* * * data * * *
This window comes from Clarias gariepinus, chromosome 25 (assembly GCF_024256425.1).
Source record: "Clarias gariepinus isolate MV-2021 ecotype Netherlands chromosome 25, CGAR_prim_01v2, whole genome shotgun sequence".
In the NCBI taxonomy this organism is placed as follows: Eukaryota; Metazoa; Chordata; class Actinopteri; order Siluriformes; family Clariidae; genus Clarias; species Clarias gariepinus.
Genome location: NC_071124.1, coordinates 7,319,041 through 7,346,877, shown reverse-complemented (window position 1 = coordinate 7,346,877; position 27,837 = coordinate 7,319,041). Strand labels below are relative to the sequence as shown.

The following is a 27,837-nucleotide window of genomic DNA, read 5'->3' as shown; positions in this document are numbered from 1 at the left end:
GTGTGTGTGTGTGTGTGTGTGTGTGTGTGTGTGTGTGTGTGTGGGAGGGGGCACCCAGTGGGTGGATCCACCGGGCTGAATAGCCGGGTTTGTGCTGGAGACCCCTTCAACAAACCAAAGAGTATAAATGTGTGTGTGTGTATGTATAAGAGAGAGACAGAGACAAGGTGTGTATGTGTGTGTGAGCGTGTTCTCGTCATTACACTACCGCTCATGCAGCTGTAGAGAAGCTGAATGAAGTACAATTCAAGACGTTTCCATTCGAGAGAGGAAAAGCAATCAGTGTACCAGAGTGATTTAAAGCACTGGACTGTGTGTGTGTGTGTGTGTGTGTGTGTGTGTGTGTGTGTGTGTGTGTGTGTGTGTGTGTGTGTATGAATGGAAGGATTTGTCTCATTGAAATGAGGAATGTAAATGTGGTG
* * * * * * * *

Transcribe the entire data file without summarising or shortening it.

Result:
This window comes from Clarias gariepinus, chromosome 25 (assembly GCF_024256425.1).
Source record: "Clarias gariepinus isolate MV-2021 ecotype Netherlands chromosome 25, CGAR_prim_01v2, whole genome shotgun sequence".
In the NCBI taxonomy this organism is placed as follows: Eukaryota; Metazoa; Chordata; class Actinopteri; order Siluriformes; family Clariidae; genus Clarias; species Clarias gariepinus.
Genome location: NC_071124.1, coordinates 7,319,041 through 7,346,877, shown reverse-complemented (window position 1 = coordinate 7,346,877; position 27,837 = coordinate 7,319,041). Strand labels below are relative to the sequence as shown.

The following is a 27,837-nucleotide window of genomic DNA, read 5'->3' as shown; positions in this document are numbered from 1 at the left end:
GTGTGTGTGTGTGTGTGTGTGTGTGTGTGTGTGTGTGTGTGTGGGAGGGGGCACCCAGTGGGTGGATCCACCGGGCTGAATAGCCGGGTTTGTGCTGGAGACCCCTTCAACAAACCAAAGAGTATAAATGTGTGTGTGTGTATGTATAAGAGAGAGACAGAGACAAGGTGTGTATGTGTGTGTGAGCGTGTTCTCGTCATTACACTACCGCTCATGCAGCTGTAGAGAAGCTGAATGAAGTACAATTCAAGACGTTTCCATTCGAGAGAGGAAAAGCAATCAGTGTACCAGAGTGATTTAAAGCACTGGACTGTGTGTGTGTGTGTGTGTGTGTGTGTGTGTGTGTGTGTGTGTGTGTGTGTGTGTGTGTGTGTATGAATGGAAGGATTTGTCTCATTGAAATGAGGAATGTAAATGTGGTG